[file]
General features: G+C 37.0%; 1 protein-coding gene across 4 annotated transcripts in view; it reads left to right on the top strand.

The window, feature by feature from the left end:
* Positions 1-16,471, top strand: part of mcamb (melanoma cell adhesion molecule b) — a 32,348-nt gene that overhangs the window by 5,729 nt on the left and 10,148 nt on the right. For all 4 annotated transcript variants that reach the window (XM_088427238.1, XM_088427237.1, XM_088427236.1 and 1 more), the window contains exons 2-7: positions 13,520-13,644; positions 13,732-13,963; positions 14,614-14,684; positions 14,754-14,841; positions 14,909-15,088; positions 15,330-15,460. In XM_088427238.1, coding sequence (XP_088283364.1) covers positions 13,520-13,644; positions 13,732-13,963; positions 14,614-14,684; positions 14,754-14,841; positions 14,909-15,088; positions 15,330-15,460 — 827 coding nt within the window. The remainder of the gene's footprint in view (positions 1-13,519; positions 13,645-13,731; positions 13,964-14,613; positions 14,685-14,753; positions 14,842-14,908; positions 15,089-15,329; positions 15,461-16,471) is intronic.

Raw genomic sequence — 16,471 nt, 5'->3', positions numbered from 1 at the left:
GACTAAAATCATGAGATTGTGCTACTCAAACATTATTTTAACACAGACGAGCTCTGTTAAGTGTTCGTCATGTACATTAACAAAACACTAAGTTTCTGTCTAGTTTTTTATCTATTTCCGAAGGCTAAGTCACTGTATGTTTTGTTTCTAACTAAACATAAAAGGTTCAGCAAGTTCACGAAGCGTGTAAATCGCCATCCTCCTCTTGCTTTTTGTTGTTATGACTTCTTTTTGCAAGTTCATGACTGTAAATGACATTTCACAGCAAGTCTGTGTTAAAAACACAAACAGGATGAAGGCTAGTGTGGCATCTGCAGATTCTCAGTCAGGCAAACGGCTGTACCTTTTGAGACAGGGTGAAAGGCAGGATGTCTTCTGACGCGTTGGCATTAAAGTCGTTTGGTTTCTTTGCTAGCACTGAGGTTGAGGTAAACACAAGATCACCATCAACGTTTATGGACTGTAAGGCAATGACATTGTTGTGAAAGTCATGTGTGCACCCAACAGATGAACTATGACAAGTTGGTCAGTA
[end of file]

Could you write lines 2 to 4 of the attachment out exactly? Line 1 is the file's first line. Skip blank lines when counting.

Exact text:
The window, feature by feature from the left end:
* Positions 1-16,471, top strand: part of mcamb (melanoma cell adhesion molecule b) — a 32,348-nt gene that overhangs the window by 5,729 nt on the left and 10,148 nt on the right. For all 4 annotated transcript variants that reach the window (XM_088427238.1, XM_088427237.1, XM_088427236.1 and 1 more), the window contains exons 2-7: positions 13,520-13,644; positions 13,732-13,963; positions 14,614-14,684; positions 14,754-14,841; positions 14,909-15,088; positions 15,330-15,460. In XM_088427238.1, coding sequence (XP_088283364.1) covers positions 13,520-13,644; positions 13,732-13,963; positions 14,614-14,684; positions 14,754-14,841; positions 14,909-15,088; positions 15,330-15,460 — 827 coding nt within the window. The remainder of the gene's footprint in view (positions 1-13,519; positions 13,645-13,731; positions 13,964-14,613; positions 14,685-14,753; positions 14,842-14,908; positions 15,089-15,329; positions 15,461-16,471) is intronic.

Raw genomic sequence — 16,471 nt, 5'->3', positions numbered from 1 at the left: